American Insurgents is a revealing, often surprising history of anti-imperialism in the United States since the American Revolution. It charts the movements against empire from the Indian Wars and the expansionism of the slave South, to the Anti-Imperialist League of Mark Twain and Jane Addams; from the internationalists opposing World War I to the Vietnam War and beyond. It shows that there is a surprising, often ignored tradition of radical anti-imperialism in the US. Far from being ‘isolationist’ in the fashion of Ron Paul and Pat Buchanan, the book contends, these traditions were often the most internationalist and cosmopolitan currents in US political history. The most ambitious movements formed direct relationships with the victims of US expansionism, from the abolitionists uniting with Native Americans to stop colonial genocide to the solidarity movements in central America and the ‘human shields’ in Palestine and Iraq. Far from being the privilege of the rich and educated, antiwar activism has been most evident among the poor and oppressed. It has been most militant when visibly connected to domestic struggles and interests, such as slavery, civil rights, women’s oppression and class. Above all, the book contextualizes each anti-imperialist movement in the evolving structure of US expansionism and dominance, and explains how some movements succeeded while others failed. In so doing, it offers a vital perspective for those organizing antiwar resistance today.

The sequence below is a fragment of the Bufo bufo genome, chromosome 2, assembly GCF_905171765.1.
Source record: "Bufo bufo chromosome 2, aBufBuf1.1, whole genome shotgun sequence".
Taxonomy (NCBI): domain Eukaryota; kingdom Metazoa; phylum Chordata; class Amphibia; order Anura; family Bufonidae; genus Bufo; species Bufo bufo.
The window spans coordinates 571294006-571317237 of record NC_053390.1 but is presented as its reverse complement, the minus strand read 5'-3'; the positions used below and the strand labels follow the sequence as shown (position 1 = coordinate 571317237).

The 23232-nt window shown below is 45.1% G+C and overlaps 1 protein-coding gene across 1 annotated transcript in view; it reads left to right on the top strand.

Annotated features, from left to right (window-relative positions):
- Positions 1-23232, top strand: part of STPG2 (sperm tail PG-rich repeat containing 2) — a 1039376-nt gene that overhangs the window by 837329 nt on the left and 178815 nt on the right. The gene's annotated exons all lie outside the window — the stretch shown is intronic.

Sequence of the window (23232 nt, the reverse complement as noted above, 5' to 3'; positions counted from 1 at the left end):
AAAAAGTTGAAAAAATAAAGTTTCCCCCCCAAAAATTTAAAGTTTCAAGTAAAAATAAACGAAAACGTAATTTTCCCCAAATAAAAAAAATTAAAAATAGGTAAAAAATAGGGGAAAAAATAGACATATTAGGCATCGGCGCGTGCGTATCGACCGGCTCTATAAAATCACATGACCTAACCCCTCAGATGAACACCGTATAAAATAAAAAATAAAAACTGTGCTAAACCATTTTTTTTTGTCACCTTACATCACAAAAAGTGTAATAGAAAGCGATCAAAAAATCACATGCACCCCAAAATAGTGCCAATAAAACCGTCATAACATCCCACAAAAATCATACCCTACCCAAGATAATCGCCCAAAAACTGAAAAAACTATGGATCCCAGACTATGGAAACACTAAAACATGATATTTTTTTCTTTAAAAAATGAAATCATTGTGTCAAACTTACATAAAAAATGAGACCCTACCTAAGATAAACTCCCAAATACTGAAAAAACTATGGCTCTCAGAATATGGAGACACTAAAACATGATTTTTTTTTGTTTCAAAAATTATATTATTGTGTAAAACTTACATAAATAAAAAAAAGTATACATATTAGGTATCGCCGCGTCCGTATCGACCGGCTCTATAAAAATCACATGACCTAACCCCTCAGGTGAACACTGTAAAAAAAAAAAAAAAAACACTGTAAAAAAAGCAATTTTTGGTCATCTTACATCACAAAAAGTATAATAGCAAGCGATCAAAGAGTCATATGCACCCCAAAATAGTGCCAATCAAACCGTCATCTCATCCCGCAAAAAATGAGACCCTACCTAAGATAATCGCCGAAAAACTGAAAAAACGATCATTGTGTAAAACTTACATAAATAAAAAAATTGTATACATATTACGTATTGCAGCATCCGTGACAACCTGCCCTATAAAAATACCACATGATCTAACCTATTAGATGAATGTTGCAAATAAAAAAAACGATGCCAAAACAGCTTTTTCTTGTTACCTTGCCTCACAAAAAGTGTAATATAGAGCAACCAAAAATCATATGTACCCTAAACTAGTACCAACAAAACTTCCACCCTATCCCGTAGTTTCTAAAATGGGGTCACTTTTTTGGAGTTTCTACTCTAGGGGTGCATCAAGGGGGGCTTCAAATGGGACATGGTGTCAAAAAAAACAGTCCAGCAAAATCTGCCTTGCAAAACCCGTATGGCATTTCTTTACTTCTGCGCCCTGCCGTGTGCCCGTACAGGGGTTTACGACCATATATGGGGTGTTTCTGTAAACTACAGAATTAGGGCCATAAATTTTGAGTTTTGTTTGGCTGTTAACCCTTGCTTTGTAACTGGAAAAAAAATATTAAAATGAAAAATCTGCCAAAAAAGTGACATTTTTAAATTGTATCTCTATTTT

Labels: abolitionism, anti-imperialism, colonialism, feminism, imperial ideology, imperialism, left, liberalism, racism, slavery, socialism, us politics